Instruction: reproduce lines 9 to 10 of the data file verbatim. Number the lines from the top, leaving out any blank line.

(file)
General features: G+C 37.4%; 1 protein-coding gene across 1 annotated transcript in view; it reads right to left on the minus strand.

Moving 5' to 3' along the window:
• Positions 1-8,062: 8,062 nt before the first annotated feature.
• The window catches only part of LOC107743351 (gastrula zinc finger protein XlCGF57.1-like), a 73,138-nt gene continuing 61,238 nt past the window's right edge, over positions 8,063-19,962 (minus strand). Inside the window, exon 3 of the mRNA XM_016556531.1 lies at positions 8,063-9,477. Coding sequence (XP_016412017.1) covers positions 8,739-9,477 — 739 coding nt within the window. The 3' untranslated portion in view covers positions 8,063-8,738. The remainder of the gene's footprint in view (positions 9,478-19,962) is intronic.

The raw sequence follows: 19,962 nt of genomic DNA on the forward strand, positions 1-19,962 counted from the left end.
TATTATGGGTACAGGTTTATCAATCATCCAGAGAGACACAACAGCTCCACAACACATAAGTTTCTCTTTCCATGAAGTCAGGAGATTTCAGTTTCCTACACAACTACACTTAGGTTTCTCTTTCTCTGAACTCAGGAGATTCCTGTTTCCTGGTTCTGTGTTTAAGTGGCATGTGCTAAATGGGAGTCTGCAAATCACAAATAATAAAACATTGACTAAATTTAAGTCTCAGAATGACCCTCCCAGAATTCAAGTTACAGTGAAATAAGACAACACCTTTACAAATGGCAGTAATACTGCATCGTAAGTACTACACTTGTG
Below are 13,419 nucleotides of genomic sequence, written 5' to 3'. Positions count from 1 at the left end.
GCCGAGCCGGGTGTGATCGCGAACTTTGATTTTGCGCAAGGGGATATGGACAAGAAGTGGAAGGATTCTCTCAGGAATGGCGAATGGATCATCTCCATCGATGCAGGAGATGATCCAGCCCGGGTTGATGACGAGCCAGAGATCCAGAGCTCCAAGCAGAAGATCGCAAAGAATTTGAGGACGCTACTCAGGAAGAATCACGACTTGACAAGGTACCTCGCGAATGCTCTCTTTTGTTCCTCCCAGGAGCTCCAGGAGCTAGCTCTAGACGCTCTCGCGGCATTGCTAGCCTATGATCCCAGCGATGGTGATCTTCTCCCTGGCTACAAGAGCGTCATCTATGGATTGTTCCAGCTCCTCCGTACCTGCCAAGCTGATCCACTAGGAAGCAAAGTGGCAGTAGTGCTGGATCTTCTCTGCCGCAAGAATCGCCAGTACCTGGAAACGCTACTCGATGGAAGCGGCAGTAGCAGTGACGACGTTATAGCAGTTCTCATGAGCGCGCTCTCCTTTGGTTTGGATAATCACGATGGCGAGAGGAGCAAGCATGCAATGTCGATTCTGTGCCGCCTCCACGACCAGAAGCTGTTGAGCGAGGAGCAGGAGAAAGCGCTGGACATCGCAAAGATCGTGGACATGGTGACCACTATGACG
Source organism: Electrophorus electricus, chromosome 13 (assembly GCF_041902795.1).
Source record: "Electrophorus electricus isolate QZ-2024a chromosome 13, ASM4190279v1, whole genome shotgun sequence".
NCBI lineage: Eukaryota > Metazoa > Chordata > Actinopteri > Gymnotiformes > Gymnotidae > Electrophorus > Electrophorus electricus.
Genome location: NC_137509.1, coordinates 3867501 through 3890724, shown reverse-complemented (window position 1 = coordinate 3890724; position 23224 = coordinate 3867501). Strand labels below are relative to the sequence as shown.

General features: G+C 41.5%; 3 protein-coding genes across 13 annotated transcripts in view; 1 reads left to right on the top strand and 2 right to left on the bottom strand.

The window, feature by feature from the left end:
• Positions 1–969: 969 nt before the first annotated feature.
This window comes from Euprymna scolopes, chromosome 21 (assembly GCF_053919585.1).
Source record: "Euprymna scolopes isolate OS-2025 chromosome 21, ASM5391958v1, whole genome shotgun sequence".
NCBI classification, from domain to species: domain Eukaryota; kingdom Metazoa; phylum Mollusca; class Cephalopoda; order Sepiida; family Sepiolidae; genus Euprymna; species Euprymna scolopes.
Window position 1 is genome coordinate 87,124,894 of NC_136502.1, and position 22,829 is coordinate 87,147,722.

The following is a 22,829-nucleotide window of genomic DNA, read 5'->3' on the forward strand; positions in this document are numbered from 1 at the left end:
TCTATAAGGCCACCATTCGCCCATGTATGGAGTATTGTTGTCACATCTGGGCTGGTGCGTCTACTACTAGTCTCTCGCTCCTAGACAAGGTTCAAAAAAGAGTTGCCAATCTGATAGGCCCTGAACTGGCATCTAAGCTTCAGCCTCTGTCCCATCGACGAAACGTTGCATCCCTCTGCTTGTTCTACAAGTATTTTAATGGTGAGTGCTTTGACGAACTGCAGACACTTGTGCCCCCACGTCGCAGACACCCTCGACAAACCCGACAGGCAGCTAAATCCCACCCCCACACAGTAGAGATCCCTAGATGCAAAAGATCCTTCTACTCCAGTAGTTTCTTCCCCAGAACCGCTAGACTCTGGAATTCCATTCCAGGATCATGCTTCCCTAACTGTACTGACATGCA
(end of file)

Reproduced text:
Source organism: Electrophorus electricus, chromosome 13 (assembly GCF_041902795.1).
Source record: "Electrophorus electricus isolate QZ-2024a chromosome 13, ASM4190279v1, whole genome shotgun sequence".